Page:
It is also important for me to say that some of our competitors who invested very heavily in Phase III have not bought out Delhi and Mumbai. This is because they have gone ahead and made a part-acquisition of another company. That company also has presence in the three metros where our competitor also has presence, as per the Phase II policy you cannot own two stations in the same city. So while our competitors, who’ve gone and bought out that radio station, four stations have got allocated to them because they did not have presence in those cities. And now, there could be a chance that they could look at, what I would like to believe, a back door entry into the markets of Delhi and Mumbai. For markets where we have paid Rs 300 crore, they would have got it at a fraction of the cost. We were also at some stage contemplating to buy another radio station in Delhi and we were very close to signing up a deal, but when we took legal opinion, it was very clear that it was against the rule of the land and it was illegal to have done that M&A.
We had no option but to safeguard our interests in Delhi and Mumbai and then stay invested in them.
How do you now propose to extend the Fever FM branding to the new stations that you have bought?
Since the results have only come out last week, a lot of research work is happening at the various cities where we are getting into to check the kind of format, product and programming we will get into.
When can we expect these stations to be launched?
We are working closely with the Government and requesting it to allow us to launch as soon as possible, pull out all technical hurdles – there are the CTIs (Common Transmission Infrastructure), where the transmission towers have to be set up. We would like to launch as of yesterday, because given the cash which has gone out, there is a huge interest burden on us as a company and we will be crashing our deadlines.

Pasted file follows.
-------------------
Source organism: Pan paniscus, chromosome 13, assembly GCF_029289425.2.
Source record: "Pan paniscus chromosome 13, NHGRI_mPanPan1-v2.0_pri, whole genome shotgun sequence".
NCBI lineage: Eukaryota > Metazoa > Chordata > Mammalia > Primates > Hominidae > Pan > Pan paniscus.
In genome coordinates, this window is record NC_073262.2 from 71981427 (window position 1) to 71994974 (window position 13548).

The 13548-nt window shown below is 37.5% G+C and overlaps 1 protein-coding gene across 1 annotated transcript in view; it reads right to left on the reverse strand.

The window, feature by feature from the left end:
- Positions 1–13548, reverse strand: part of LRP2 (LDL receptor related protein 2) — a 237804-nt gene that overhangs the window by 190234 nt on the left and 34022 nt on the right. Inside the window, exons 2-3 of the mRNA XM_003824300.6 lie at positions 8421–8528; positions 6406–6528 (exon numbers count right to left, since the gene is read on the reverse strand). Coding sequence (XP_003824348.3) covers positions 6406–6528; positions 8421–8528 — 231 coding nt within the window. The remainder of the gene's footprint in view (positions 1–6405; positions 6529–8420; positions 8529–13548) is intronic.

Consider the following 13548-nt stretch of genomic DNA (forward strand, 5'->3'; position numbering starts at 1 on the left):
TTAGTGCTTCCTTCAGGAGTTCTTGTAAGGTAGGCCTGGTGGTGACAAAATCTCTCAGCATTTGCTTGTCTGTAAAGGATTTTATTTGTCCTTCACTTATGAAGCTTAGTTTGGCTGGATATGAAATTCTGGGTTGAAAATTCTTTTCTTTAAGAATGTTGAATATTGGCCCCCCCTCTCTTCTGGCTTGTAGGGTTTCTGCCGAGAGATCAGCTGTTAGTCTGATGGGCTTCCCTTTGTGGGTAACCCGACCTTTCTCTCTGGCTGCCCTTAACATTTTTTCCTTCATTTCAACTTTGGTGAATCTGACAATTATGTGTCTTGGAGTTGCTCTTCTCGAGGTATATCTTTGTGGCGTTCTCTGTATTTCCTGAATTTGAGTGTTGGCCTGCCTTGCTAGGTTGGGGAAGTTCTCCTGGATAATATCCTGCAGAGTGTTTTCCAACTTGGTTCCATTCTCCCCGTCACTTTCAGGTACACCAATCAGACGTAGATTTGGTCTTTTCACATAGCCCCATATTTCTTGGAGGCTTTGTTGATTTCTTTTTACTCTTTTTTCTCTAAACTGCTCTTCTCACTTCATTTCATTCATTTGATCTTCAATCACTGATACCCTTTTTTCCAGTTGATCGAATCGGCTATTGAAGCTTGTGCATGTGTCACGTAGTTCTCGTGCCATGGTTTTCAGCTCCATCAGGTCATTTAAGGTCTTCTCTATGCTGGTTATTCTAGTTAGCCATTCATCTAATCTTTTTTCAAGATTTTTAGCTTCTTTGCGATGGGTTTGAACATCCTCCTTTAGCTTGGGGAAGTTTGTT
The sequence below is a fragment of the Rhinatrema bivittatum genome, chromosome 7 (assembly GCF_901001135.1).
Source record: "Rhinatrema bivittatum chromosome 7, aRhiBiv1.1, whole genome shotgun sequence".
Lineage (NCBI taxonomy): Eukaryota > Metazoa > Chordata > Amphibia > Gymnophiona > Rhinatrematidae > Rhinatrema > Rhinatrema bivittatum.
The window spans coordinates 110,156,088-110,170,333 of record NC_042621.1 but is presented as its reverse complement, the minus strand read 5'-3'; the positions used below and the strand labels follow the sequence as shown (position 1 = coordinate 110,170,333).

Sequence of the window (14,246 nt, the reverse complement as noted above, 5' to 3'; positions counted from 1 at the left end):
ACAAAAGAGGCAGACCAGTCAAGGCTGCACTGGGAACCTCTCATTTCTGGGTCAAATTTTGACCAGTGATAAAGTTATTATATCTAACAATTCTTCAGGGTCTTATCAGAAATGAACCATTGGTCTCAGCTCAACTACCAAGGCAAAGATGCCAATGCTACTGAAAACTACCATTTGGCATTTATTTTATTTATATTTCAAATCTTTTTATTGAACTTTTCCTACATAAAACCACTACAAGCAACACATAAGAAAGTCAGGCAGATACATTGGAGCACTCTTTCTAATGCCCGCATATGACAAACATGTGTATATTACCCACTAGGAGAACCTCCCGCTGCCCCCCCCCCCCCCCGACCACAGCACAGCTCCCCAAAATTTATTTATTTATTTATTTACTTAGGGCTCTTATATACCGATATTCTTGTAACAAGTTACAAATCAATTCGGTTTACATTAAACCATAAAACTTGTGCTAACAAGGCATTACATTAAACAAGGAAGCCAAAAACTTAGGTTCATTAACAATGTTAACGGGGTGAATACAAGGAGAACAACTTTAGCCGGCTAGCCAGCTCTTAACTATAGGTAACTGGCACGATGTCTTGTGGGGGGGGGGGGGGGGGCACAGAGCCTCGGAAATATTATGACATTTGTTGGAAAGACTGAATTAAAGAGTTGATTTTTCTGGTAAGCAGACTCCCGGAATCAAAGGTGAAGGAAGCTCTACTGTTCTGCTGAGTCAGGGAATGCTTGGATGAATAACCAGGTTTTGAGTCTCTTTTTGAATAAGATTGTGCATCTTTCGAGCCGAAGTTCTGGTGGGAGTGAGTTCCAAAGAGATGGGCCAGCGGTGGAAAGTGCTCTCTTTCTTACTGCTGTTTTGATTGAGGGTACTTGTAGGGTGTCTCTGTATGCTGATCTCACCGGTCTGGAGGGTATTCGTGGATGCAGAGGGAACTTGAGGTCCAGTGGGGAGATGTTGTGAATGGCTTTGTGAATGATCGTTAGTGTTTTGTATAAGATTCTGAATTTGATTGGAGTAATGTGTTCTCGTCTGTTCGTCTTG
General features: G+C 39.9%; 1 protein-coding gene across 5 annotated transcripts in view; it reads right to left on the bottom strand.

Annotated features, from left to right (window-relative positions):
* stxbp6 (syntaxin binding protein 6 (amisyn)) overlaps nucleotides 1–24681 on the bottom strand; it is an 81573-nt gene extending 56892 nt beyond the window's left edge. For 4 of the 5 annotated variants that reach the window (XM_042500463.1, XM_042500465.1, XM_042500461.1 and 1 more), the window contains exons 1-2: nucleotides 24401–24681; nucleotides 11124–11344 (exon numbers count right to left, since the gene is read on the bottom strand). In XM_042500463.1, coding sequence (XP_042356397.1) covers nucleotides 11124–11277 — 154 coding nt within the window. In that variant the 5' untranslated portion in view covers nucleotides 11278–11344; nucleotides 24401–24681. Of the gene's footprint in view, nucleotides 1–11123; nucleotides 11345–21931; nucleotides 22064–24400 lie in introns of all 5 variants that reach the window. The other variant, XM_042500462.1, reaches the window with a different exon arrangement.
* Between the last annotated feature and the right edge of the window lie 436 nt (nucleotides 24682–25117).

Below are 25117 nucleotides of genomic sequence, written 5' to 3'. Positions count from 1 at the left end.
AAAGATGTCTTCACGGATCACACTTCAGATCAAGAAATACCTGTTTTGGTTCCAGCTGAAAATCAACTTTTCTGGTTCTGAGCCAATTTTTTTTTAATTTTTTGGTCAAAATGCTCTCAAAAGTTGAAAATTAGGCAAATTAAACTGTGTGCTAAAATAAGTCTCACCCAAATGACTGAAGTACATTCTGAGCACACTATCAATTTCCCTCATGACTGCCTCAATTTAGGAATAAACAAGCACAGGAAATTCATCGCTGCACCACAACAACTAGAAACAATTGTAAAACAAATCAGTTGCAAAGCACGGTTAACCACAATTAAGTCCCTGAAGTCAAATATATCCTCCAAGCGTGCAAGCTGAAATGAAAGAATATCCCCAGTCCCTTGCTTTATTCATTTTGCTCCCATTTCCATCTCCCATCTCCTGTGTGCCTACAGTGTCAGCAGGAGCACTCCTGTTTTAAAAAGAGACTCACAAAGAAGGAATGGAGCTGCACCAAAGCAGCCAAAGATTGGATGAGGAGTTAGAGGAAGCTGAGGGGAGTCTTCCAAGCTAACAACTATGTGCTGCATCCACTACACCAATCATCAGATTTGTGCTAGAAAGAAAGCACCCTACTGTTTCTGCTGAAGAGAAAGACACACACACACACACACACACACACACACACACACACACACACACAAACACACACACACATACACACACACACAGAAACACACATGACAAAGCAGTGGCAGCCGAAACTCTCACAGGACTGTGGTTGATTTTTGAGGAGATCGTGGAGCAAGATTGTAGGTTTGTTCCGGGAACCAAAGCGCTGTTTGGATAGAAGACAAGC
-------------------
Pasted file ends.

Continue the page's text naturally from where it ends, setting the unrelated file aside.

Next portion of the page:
Where do you see industry bodies like AROI stepping in to smoothen out the process of setting up the new stations?
AROI is putting together a committee that is about common technical infrastructure, where the industry will work together and each company needs to nominate a few people who will be liaisoning with the Government to get all the techno-commercial part right. The Association has picked up the right issues and there is going to be a body within the AROI which will work with the Government. There is going to be enough momentum behind this. All of us have started work on our new stations and you should see the launches happening from the first quarter of next year.